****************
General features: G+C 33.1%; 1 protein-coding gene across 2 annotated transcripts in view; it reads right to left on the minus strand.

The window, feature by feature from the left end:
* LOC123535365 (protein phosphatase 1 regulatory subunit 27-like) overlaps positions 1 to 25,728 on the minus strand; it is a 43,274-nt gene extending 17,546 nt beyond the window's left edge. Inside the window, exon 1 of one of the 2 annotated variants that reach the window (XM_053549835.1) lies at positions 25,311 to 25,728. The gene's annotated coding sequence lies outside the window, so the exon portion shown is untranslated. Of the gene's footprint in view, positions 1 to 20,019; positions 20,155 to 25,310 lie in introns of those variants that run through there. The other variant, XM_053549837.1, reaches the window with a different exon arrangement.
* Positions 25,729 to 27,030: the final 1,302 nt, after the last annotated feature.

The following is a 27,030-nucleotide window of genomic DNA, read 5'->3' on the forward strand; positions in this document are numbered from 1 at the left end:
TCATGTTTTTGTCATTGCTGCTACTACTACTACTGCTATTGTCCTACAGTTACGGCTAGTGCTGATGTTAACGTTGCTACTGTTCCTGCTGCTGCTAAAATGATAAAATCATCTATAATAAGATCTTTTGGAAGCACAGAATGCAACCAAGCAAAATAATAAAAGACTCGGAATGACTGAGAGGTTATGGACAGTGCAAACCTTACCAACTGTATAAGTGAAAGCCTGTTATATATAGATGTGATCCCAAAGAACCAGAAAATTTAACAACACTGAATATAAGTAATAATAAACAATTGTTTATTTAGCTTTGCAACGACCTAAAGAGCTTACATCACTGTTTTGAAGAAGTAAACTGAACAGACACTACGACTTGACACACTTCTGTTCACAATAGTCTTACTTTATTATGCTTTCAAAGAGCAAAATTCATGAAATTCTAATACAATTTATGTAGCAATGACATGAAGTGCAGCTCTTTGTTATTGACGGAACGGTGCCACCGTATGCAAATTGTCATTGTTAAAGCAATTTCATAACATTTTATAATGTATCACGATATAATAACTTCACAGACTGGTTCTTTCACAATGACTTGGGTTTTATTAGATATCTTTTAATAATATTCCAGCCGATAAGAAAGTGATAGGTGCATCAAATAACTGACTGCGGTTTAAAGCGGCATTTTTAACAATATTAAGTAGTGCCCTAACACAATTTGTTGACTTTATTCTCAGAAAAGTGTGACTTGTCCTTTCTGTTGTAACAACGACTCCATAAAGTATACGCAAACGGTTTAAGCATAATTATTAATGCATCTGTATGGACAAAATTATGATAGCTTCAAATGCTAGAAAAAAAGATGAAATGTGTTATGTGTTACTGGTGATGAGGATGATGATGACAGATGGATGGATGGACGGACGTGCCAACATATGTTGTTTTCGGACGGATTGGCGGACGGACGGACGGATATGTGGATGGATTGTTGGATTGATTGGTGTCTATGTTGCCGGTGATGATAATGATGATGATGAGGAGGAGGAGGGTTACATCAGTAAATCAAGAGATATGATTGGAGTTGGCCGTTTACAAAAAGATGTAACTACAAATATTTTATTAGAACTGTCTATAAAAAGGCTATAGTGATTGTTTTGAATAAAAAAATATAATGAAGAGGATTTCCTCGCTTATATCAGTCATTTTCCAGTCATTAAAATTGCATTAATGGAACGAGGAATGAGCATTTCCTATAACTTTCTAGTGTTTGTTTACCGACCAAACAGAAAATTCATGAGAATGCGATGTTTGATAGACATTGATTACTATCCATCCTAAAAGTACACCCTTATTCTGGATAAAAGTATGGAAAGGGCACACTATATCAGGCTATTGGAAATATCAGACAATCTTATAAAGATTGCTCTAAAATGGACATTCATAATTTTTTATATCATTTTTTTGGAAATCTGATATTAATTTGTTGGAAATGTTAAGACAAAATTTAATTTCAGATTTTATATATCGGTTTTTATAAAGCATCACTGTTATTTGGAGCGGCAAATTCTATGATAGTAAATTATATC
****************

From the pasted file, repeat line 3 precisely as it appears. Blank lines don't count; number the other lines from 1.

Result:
* LOC123535365 (protein phosphatase 1 regulatory subunit 27-like) overlaps positions 1 to 25,728 on the minus strand; it is a 43,274-nt gene extending 17,546 nt beyond the window's left edge. Inside the window, exon 1 of one of the 2 annotated variants that reach the window (XM_053549835.1) lies at positions 25,311 to 25,728. The gene's annotated coding sequence lies outside the window, so the exon portion shown is untranslated. Of the gene's footprint in view, positions 1 to 20,019; positions 20,155 to 25,310 lie in introns of those variants that run through there. The other variant, XM_053549837.1, reaches the window with a different exon arrangement.